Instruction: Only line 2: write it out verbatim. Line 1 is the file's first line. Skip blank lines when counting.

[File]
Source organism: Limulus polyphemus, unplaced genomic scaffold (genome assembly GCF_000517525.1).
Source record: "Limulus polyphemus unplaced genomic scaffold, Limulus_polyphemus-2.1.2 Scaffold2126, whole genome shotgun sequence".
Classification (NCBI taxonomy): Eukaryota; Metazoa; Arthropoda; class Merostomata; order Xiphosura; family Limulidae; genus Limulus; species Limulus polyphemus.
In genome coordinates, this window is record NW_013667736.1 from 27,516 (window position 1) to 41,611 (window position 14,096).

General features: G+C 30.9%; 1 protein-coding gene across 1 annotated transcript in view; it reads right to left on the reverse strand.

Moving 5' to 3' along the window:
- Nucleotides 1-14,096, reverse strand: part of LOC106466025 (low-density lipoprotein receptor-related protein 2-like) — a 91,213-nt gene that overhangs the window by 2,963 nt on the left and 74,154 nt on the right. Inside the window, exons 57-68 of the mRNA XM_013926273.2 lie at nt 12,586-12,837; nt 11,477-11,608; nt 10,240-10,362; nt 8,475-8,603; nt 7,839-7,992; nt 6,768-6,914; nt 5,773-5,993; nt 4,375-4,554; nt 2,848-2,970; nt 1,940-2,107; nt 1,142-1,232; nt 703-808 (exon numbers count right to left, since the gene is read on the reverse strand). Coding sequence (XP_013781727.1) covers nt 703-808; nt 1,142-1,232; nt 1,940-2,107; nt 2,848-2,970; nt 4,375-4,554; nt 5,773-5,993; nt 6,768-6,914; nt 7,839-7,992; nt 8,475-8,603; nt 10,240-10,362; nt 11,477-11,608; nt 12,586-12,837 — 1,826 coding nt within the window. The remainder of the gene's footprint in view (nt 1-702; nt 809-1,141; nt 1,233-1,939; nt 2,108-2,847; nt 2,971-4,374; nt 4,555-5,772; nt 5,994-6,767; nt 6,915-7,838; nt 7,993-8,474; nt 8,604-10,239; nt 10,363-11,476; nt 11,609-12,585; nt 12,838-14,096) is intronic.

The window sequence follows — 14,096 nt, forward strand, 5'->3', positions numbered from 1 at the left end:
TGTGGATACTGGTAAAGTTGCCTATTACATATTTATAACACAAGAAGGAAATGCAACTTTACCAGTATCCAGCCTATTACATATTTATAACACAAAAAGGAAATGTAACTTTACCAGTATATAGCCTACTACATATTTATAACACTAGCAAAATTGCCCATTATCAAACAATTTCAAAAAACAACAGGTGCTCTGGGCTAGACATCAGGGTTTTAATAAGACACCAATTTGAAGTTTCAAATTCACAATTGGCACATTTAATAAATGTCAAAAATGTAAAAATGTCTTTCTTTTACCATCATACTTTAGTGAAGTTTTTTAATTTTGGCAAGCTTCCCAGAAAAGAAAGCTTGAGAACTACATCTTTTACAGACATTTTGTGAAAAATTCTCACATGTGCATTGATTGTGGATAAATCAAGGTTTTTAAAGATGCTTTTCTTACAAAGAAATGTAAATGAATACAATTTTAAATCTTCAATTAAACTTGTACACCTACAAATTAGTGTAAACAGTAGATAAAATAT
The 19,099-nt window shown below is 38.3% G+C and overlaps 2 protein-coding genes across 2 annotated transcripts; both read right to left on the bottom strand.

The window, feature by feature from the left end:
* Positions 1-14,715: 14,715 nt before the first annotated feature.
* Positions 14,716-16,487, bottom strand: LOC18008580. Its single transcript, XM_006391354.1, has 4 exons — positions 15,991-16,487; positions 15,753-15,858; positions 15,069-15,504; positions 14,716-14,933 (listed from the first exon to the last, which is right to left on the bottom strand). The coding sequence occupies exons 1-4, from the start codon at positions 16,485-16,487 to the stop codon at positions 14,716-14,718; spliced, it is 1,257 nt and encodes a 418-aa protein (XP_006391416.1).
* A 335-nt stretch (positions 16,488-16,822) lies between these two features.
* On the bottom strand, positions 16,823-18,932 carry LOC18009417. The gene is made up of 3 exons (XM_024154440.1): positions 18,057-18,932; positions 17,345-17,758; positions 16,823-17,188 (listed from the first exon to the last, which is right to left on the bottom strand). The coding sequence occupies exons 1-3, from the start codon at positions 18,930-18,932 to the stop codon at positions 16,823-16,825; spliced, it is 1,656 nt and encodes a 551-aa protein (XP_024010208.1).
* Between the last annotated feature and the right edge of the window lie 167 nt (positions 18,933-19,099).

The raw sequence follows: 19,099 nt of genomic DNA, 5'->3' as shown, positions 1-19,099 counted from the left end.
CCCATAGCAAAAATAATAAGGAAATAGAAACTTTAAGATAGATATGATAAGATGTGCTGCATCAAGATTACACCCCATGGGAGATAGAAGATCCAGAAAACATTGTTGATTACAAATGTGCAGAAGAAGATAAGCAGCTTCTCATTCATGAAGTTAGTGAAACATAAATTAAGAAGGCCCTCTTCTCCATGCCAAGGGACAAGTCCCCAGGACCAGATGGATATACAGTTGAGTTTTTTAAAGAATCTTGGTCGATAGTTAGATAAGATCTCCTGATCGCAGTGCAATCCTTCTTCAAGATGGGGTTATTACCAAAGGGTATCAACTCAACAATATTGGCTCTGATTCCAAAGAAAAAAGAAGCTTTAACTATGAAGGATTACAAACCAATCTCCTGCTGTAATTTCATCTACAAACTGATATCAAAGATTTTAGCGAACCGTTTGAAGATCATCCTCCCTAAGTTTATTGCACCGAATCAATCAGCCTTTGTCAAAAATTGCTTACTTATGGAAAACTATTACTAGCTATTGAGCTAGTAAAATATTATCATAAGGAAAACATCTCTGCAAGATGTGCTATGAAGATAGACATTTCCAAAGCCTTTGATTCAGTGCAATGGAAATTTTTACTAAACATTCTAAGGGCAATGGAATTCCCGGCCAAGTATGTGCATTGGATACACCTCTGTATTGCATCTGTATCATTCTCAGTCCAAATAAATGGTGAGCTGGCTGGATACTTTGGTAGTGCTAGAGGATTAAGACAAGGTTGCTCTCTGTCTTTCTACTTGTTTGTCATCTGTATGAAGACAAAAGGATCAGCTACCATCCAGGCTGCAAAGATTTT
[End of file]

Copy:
Source record: "Limulus polyphemus unplaced genomic scaffold, Limulus_polyphemus-2.1.2 Scaffold2126, whole genome shotgun sequence".